According to Pipes, "Team B was appointed to look at the evidence and to see if we could conclude that the actual Soviet strategy is different from ours, i.e. the strategy of Mutual Assured Destruction (MAD). It has now been demonstrated totally that it was". [18] In 1986, Pipes maintained that Team B contributed to creating more realistic defense estimates. [19]

Writings on Russian history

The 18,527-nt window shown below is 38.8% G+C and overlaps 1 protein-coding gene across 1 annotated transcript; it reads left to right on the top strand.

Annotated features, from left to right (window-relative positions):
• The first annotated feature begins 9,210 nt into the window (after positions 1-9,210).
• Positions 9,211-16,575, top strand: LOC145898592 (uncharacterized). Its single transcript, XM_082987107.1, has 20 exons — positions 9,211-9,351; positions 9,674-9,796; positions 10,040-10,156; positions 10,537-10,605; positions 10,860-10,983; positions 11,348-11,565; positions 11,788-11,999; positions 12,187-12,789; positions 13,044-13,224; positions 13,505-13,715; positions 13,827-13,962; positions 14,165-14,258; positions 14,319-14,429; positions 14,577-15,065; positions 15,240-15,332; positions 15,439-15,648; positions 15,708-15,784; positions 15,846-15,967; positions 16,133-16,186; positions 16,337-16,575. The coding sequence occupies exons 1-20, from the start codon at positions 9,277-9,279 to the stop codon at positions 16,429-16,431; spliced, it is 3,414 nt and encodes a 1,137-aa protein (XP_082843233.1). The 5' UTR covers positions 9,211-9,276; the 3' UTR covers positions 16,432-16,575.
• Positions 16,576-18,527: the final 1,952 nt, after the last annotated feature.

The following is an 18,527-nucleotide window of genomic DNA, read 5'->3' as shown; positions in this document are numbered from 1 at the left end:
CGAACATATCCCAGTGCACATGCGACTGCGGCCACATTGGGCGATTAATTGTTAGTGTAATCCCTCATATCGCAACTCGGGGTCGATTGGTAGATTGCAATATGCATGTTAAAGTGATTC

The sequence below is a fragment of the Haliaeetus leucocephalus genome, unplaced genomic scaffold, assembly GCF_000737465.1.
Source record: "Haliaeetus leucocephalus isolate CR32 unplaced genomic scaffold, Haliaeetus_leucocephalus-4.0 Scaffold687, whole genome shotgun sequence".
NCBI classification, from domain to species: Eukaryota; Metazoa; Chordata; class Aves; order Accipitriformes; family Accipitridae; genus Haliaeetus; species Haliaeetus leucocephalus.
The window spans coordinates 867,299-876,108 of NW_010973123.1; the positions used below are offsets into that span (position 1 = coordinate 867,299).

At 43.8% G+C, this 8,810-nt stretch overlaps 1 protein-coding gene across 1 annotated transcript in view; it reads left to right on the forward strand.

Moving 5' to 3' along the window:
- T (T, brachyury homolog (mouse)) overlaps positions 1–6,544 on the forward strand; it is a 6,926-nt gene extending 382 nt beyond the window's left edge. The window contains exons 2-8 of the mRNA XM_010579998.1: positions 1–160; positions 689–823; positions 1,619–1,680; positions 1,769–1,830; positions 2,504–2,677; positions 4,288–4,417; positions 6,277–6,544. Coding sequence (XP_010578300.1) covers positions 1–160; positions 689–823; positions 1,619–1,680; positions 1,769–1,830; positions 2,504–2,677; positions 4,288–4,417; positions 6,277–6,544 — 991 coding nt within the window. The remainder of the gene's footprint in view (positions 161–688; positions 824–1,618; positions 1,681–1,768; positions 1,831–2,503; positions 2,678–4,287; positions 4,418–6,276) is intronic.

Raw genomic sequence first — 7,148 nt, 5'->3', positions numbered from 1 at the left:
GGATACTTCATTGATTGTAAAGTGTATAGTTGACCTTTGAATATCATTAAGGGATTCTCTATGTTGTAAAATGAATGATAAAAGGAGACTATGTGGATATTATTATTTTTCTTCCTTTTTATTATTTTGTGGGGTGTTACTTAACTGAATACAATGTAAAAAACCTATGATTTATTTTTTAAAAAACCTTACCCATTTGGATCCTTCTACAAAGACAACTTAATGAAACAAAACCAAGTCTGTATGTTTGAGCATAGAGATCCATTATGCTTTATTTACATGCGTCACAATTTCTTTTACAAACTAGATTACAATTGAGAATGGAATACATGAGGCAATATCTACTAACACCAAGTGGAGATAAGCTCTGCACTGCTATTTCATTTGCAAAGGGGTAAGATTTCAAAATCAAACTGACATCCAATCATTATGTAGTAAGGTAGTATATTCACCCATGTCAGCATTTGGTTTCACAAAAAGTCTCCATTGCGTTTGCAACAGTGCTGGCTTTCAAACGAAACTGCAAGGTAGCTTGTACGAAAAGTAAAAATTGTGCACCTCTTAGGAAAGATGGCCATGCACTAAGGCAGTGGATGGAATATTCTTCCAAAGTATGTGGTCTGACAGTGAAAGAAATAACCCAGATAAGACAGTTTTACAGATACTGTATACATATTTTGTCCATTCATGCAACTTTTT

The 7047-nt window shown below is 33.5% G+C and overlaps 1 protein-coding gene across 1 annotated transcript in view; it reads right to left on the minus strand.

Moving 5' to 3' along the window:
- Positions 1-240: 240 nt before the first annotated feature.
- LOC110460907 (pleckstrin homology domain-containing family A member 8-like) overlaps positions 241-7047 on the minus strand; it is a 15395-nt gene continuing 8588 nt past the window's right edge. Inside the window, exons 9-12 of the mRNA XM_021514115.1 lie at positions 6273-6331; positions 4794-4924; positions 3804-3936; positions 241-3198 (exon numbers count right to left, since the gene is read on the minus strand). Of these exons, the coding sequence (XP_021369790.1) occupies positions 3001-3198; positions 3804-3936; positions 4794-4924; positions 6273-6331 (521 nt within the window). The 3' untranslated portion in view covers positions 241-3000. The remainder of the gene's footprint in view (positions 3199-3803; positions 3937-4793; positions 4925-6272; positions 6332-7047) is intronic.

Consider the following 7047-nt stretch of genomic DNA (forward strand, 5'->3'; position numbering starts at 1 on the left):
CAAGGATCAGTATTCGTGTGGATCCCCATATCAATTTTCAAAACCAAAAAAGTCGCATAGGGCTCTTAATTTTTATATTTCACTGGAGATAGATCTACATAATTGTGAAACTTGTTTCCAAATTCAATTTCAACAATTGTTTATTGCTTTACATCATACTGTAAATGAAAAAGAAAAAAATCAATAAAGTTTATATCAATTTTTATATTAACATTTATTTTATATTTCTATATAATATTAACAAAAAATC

Pipes wrote many books on Russian history, including Russia under the Old Regime (1974), The Russian Revolution (1990), and Russia Under the Bolshevik Regime (1994), and was a frequent interviewee in the press on the matters of Soviet history and foreign affairs. His writings also appear in Commentary , The New York Times , and The Times Literary Supplement. At Harvard, he taught large courses on Imperial Russia as well as the Russian Revolution and guided over 80 graduate students to their PhDs.